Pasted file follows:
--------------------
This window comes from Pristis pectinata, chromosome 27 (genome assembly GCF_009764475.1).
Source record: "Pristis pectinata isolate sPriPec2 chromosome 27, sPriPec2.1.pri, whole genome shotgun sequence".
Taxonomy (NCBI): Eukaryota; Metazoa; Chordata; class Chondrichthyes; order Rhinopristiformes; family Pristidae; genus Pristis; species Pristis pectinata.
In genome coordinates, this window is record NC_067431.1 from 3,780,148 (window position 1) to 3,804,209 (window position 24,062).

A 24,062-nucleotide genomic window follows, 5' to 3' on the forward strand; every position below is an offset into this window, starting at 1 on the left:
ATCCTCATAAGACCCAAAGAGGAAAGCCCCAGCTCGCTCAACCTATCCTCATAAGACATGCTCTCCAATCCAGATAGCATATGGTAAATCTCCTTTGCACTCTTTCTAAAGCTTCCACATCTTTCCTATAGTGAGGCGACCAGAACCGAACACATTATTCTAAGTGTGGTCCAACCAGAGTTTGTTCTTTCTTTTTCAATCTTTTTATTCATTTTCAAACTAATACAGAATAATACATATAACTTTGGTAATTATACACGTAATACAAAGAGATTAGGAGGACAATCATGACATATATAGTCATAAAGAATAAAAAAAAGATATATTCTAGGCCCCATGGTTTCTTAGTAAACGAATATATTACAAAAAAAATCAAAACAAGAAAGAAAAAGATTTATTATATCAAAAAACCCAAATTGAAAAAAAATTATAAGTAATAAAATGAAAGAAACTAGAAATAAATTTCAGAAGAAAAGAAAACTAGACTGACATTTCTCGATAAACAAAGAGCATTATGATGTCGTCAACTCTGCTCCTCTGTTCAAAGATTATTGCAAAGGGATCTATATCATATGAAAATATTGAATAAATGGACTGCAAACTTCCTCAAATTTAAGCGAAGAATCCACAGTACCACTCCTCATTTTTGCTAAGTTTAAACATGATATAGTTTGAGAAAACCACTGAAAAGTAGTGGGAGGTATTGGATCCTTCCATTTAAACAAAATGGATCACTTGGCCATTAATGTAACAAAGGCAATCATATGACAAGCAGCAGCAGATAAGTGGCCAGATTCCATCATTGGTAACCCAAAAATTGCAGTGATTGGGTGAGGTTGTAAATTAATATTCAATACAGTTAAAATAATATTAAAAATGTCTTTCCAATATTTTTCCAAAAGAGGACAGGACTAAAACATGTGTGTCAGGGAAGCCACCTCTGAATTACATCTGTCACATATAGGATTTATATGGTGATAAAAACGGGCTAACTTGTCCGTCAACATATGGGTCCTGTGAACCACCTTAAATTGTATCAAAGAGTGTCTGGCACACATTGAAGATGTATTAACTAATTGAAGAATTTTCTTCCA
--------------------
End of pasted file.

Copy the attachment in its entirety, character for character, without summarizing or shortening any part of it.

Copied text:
This window comes from Pristis pectinata, chromosome 27 (genome assembly GCF_009764475.1).
Source record: "Pristis pectinata isolate sPriPec2 chromosome 27, sPriPec2.1.pri, whole genome shotgun sequence".
Taxonomy (NCBI): Eukaryota; Metazoa; Chordata; class Chondrichthyes; order Rhinopristiformes; family Pristidae; genus Pristis; species Pristis pectinata.
In genome coordinates, this window is record NC_067431.1 from 3,780,148 (window position 1) to 3,804,209 (window position 24,062).

A 24,062-nucleotide genomic window follows, 5' to 3' on the forward strand; every position below is an offset into this window, starting at 1 on the left:
ATCCTCATAAGACCCAAAGAGGAAAGCCCCAGCTCGCTCAACCTATCCTCATAAGACATGCTCTCCAATCCAGATAGCATATGGTAAATCTCCTTTGCACTCTTTCTAAAGCTTCCACATCTTTCCTATAGTGAGGCGACCAGAACCGAACACATTATTCTAAGTGTGGTCCAACCAGAGTTTGTTCTTTCTTTTTCAATCTTTTTATTCATTTTCAAACTAATACAGAATAATACATATAACTTTGGTAATTATACACGTAATACAAAGAGATTAGGAGGACAATCATGACATATATAGTCATAAAGAATAAAAAAAAGATATATTCTAGGCCCCATGGTTTCTTAGTAAACGAATATATTACAAAAAAAATCAAAACAAGAAAGAAAAAGATTTATTATATCAAAAAACCCAAATTGAAAAAAAATTATAAGTAATAAAATGAAAGAAACTAGAAATAAATTTCAGAAGAAAAGAAAACTAGACTGACATTTCTCGATAAACAAAGAGCATTATGATGTCGTCAACTCTGCTCCTCTGTTCAAAGATTATTGCAAAGGGATCTATATCATATGAAAATATTGAATAAATGGACTGCAAACTTCCTCAAATTTAAGCGAAGAATCCACAGTACCACTCCTCATTTTTGCTAAGTTTAAACATGATATAGTTTGAGAAAACCACTGAAAAGTAGTGGGAGGTATTGGATCCTTCCATTTAAACAAAATGGATCACTTGGCCATTAATGTAACAAAGGCAATCATATGACAAGCAGCAGCAGATAAGTGGCCAGATTCCATCATTGGTAACCCAAAAATTGCAGTGATTGGGTGAGGTTGTAAATTAATATTCAATACAGTTAAAATAATATTAAAAATGTCTTTCCAATATTTTTCCAAAAGAGGACAGGACTAAAACATGTGTGTCAGGGAAGCCACCTCTGAATTACATCTGTCACATATAGGATTTATATGGTGATAAAAACGGGCTAACTTGTCCGTCAACATATGGGTCCTGTGAACCACCTTAAATTGTATCAAAGAGTGTCTGGCACACATTGAAGATGTATTAACTAATTGAAGAATTTTCTTCCA